“I quite often think of soldiers, and of what’s going on in their minds,” Sadeghi emphasises. “I keep asking myself what would happen if soldiers understood how they are being abused by the warlords.”
Although Sadeghi pities the soldiers who participate in wars, he does not forgive them for the bloodshed they have caused. In a series of paintings, nails are hammered into the faces of the soldiers portrayed.
In Sadeghi’s paintings, you can see a blend of rebellion and serenity
- Naser Fakouhi, anthropologist
“In Sadeghi’s paintings, you can see a blend of rebellion and serenity,” explains Naser Fakouhi, an Iranian anthropologist and the president of Iran’s Anthropology and Culture Institute. “And these nailed portraits are one of the best examples of an artists’ calm rebellion.”
Fakouhi, who conducted hours of lengthy interviews with Sadeghi as a part of the “Cultural History of Modern Iran” research project, discovered that the Nails series was inspired by Sadeghi's childhood.
Sadeghi posing in his studio with his cactus pots made of nails and pieces of wood (MEE/Changiz M. Varzi)
When Sadeghi was nine years old, his father sent him to a carpentry workshop to work as an assistant during the summer break. Back then, it was common for Iranian families to send their children to learn a trade during the holidays.
For a while, his job was to straighten crooked nails, and that was when he developed a love relationship with the nail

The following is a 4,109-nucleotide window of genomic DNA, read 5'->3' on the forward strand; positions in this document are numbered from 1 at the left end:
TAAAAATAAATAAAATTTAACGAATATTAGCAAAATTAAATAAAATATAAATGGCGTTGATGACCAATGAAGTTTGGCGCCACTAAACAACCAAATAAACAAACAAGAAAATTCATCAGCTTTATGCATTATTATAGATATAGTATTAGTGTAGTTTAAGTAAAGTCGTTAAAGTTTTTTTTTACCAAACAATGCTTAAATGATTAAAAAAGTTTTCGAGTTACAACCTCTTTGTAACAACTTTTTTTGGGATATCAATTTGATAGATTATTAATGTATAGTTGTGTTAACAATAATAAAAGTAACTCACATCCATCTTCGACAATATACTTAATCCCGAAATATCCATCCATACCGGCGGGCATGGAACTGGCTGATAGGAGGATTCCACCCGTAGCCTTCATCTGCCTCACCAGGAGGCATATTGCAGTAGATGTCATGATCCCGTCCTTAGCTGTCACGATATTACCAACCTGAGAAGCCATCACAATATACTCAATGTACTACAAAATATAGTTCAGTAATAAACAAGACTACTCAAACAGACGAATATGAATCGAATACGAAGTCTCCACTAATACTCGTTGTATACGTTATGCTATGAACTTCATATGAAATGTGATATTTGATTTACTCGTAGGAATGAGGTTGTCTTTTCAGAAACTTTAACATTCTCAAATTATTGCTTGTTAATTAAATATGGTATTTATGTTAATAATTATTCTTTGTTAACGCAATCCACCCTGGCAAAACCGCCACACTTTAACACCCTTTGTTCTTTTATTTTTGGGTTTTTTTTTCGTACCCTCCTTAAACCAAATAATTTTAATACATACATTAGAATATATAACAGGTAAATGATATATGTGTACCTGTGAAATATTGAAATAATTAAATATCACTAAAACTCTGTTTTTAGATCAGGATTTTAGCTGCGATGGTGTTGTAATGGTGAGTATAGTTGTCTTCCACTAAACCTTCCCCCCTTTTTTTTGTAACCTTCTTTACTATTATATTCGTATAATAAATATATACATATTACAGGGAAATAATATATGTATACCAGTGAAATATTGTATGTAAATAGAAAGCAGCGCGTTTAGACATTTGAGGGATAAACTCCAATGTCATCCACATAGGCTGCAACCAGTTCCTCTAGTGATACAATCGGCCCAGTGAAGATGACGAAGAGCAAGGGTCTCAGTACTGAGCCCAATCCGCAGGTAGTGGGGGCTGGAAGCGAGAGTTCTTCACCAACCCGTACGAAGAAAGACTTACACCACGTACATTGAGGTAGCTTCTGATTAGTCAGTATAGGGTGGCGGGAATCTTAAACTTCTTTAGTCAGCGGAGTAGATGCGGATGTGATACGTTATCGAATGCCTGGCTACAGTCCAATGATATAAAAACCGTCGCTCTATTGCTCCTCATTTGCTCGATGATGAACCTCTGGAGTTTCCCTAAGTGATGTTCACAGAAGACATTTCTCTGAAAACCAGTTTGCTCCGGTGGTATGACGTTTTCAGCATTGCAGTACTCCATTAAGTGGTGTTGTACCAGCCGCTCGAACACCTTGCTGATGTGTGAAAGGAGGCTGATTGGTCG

- Naser Fakouhi, an Iranian anthropologist
“For a while, his job was to straighten crooked nails, and that was when he developed a love relationship with the nail,” Fakouhi laughs. “A crooked nail is 'nothing' because it is useless. But when he straightened the nail, he transformed 'nothing' to 'a thing' which became a useful nail.”
Decades later, these nails appeared in Sadeghi’s paintings, installations and sculptures. In 2008, with pieces of wood and nails, he created several pots of cacti. At a retrospective of his work, two chairs are also displayed which are covered in nails.
“Several layers are distinguishable in Sadeghi’s artworks,” explains Fereshte Moosavi, an Iranian artist and a PhD candidate in the curatorial programme at Goldsmiths, University of London.
“Various components in his paintings declare that his art is not restricted only to his personal emotions and thoughts. Sadeghi illustrates the concerns of contemporary society, and awakens our collective consciousness.”
Parallel (1983), a painting from Sadeghi’s Myth and Math series, on display at Tehran Museum of Contemporary Art (MEE/Changiz M. Varzi)
After over 65 years of creating art, when Sadeghi looks back at what he has added to this world, he considers himself an artist who has always tried to make his audience contemplate themselves and the world around them.
“Artists might not be able to change the world,” Sadeghi concludes. “But I want to make my audience think. I want them to think of what’s going on around them in the world, and of what they do as human beings.”